A posting on Joi Ito’s blog caught my attention given my interest in real-time collaboration. “Continuous Partial Attention”, or CPA. The term has been attributed to Linda Stone, founder of Microsoft Research’s Virtual Worlds Group. It seems that the term is about a year old but has gained attention recently. Other references can be found at Smartmobs as well as in a posting by Stowe Boyd and in an older article by Henry Jenkins that appeared in the MIT Technology Review , where he wrote:
"Stone argues that there is a growing tendency for people to move through life, scanning their environments for signals, and shifting their attention from one problem to another. This process has definite downsides — we never give ourselves over fully to any one interaction. It is like being at a cocktail party and constantly looking over the shoulders of the person you are talking with to see if anyone more interesting has arrived. Yet, it is also adaptive to the demands of the new information environment, allowing us to accomplish more, to sort through competing demands, and to interact with a much larger array of people."
“Partial attention” is not new. Workers have always divided their attention across multiple tasks while scanning and listening to the world around them to detect something that would influence or impact their plans and activities. In fact, partial attention is ingrained within the human condition. At home or at work, in all aspects of our lives, we balance our efforts across numerous demands and expectations, reacting to situations based on diverse levels of precise and imprecise information (both verbal and written).
So what is new and different about CPA? “Continuous” is the key word (the tipping point). In the good old days – before the Internet, Wi-Fi, cell phones, SMS and PDAs – the variety, volume and velocity of information channels were disjointed and fragmented. Barriers impeded our ability to glance around as if everything we needed to know existed in one big room. Today, pervasive and much more persistent connectivity enables discovery and reception of multiple streams of information that keep our mental models current, but at a price. Being in a “wired state of mind” means dealing with constant alerts, constant notifications, constant distraction and constant interruption. We find ourselves continually scanning, collecting, filtering noise to identify signals that might re-prioritize our work and life based on what’s new or more interesting or more relevant or more whatever (fill in the blank with any excuse).
On the one hand, CPA can enable very nimble, sense-and-respond organizations. This is perhaps best exemplified in such practices as “swarming” and “smart mobs”. CPA can be leveraged in terms of dynamic, virtual teaming and community practices that are intriguing from a business perspective (and a work style that organizational strategists need to acknowledge and learn to harness).
But many of us are not adept at this type of hyperactive workplace environment where social networks drive work practices. New competencies and relationship models are needed – something that HR groups, managers and workers themselves need to recognize and develop.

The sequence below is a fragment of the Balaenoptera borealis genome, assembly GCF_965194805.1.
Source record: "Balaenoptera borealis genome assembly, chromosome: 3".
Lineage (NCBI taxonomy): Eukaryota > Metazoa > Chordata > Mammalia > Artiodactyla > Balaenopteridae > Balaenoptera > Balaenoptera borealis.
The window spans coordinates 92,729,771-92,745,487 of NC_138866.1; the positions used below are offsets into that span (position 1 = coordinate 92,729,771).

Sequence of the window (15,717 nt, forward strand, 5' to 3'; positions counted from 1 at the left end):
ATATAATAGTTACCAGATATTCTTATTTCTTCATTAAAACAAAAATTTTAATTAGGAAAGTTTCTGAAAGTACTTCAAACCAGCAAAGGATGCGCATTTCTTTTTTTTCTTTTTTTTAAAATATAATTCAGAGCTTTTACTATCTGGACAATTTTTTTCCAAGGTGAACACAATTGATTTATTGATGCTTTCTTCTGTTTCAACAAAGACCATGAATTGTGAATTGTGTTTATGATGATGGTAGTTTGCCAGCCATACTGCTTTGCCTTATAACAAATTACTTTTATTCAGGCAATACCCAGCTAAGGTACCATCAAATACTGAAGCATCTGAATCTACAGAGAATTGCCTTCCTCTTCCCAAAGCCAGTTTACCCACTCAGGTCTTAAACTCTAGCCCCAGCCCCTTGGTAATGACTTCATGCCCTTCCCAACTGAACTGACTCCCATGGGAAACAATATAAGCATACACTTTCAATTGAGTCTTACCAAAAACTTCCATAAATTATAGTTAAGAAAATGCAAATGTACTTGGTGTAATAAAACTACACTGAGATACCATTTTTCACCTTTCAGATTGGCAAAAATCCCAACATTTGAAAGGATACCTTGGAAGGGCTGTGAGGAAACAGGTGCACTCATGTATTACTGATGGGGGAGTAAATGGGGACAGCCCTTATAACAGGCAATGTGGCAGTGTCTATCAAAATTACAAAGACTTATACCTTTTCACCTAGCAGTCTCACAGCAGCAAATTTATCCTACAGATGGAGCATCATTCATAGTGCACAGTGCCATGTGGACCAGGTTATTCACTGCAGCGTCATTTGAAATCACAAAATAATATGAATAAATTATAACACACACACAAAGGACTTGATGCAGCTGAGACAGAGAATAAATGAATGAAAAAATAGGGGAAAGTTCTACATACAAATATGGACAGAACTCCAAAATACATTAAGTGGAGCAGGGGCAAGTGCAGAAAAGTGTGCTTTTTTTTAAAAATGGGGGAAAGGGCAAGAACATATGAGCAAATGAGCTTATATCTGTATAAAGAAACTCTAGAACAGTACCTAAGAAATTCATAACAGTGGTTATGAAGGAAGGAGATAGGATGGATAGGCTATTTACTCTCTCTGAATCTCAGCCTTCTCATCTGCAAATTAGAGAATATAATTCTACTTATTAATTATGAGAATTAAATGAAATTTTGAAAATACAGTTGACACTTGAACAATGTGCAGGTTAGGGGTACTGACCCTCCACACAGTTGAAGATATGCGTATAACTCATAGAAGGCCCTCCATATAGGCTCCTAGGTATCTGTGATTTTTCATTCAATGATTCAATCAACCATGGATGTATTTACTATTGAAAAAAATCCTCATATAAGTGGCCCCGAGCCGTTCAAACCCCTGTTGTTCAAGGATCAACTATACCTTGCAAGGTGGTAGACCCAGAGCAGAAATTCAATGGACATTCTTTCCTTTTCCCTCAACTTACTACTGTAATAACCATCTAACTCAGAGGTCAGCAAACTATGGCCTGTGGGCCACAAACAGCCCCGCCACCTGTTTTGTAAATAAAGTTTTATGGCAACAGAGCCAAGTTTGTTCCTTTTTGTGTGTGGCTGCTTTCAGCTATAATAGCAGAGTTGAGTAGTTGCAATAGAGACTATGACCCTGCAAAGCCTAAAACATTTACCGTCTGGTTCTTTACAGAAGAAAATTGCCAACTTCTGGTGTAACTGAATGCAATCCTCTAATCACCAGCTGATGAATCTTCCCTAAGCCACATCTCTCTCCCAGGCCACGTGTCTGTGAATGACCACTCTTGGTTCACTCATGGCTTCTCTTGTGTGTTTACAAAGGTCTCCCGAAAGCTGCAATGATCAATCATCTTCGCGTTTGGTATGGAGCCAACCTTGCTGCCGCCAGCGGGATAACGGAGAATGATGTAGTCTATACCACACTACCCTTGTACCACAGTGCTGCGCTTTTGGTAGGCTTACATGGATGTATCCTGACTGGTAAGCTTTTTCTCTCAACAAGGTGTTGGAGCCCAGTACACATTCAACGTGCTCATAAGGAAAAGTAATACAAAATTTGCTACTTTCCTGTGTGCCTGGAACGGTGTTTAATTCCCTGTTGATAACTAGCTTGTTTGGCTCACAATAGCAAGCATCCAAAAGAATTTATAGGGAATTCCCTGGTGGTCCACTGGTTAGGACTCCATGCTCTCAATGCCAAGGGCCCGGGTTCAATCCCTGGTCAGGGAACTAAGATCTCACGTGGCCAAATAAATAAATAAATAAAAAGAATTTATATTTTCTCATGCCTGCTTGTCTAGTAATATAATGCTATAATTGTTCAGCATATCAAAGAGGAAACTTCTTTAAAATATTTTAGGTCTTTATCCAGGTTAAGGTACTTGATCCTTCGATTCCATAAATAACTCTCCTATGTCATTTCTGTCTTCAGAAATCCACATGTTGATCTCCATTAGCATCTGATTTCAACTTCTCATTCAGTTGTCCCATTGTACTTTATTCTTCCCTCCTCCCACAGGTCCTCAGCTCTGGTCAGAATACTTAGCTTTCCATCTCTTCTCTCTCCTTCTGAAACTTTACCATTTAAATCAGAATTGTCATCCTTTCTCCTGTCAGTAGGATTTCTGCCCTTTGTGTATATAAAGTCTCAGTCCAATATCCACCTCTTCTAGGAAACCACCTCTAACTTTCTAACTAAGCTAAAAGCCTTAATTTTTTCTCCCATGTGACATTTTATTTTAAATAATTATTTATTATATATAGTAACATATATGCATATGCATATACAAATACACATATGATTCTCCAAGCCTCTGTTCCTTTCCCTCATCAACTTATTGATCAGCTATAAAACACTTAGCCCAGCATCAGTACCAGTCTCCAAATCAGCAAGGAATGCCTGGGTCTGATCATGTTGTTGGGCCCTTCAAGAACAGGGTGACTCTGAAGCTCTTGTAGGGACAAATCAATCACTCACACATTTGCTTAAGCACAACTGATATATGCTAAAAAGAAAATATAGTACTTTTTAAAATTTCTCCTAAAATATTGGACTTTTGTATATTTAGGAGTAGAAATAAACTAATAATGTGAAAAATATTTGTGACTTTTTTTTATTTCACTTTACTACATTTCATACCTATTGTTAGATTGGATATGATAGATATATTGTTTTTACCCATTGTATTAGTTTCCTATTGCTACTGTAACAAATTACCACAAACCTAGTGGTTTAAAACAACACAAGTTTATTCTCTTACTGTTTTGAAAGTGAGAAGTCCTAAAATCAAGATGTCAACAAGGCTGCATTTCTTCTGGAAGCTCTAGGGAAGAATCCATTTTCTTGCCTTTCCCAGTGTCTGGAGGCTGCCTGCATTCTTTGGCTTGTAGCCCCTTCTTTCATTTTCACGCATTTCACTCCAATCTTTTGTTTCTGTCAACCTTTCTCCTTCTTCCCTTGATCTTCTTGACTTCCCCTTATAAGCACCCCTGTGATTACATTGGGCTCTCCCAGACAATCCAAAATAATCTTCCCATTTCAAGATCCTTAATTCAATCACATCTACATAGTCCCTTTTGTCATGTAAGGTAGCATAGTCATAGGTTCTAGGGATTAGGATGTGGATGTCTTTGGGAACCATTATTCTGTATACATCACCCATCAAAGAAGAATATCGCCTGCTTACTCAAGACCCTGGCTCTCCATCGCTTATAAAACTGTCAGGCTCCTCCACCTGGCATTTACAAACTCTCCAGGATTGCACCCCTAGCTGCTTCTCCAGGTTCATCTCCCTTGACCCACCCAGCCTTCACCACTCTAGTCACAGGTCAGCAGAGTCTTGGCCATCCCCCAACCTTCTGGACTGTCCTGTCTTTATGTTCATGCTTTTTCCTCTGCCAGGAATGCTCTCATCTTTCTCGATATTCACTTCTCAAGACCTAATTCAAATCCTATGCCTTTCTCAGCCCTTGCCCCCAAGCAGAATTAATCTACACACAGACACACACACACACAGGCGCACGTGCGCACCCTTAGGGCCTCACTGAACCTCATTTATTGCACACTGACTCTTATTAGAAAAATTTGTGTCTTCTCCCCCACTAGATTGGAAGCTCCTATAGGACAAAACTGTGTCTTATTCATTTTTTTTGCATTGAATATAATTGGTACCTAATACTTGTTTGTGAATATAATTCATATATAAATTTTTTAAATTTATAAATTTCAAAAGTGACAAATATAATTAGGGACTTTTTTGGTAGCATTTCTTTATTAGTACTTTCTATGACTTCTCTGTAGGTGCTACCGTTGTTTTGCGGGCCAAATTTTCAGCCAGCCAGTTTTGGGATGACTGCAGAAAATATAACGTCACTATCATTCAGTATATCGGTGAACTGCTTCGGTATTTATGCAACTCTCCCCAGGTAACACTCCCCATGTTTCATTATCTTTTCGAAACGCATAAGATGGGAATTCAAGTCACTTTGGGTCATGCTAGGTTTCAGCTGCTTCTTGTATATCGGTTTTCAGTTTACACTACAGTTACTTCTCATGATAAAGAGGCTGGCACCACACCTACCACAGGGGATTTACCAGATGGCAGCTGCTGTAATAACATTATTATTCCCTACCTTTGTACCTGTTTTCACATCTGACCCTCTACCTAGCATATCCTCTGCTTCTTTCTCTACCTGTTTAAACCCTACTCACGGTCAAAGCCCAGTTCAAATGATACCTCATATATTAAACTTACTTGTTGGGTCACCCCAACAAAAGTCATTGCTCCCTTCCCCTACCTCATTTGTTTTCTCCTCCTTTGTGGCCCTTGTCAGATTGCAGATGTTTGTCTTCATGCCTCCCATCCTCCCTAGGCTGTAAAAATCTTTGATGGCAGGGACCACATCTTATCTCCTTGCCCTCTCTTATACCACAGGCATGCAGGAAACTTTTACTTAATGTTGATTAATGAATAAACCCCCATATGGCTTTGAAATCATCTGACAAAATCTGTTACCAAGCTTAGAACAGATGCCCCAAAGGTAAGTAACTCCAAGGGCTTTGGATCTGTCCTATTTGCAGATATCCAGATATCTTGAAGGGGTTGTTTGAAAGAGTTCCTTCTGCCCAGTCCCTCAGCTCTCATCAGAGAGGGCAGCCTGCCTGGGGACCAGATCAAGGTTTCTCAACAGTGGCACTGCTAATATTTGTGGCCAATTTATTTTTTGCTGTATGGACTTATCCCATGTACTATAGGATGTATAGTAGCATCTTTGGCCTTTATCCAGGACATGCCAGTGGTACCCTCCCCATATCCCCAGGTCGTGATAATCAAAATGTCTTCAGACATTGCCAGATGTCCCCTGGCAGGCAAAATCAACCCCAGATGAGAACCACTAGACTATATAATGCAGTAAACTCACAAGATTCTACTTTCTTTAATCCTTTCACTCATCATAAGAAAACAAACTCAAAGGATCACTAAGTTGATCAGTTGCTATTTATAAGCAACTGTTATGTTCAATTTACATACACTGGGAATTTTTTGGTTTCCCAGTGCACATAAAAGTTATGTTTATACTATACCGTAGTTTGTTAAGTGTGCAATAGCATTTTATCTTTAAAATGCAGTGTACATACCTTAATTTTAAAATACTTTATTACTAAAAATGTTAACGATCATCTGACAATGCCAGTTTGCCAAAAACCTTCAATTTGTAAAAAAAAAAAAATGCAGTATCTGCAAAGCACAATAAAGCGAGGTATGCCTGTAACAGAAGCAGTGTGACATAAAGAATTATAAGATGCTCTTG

A workforce that has historically been “unwired” is familiar (and comfortable to some extent) with disjoint and fragmented workplace connections. This fosters an environment that intentionally or unintentionally creates CPA-free zones for listening and contemplation. Workers engage around a particular set of problems or opportunities rather than be disturbed by CPA. Without anticipating organizational and behavioral issues, introducing additional communication, collaboration and information channels can be very disruptive (even threatening). Strategists need to allocate and prioritize the time and resources necessary to incent workers to change behaviors and adopt new workplace models. Workers need to take control of a CPA-centric workplace – balancing it by being offline to avoid being overwhelmed by it. Workers that fail to adjust will lose productivity and find that they are unable to sense-and-respond effectively within the cacophony that now surrounds them.
For workers already skilled at CPA, particularly younger generations, their challenge is understanding the importance of disengaging from the collective – to knowingly (and with purpose) un-plug themselves at the right time in order to listen, concentrate, reflect, understand and reach closure on some thought – to be totally absorbed in a particular interaction, dialog, relationship, source of information or work activity.
CPA is neither good nor bad – it depends on circumstance and how much someone cedes to it control over their work and lifestyle. Left unmanaged, CPA can become a disorder (perhaps someday this will be categorized as a compulsive addition of sorts), creating dysfunctional workers, teams and communities. Leveraged properly, it can leader to greater agility that can improve personal and business performance (and eventually, a more adaptive organization). Workers that master CPA will gain a new type of peripheral vision, enabling them to gracefully transition from one activity to another based on urgency, value or simply because a signal is received from someone in their inner circle (and that relationship compels their attention – making CPA an interesting "nervous system" metaphor for those looking at virtual and far flung teams as well as community strategies).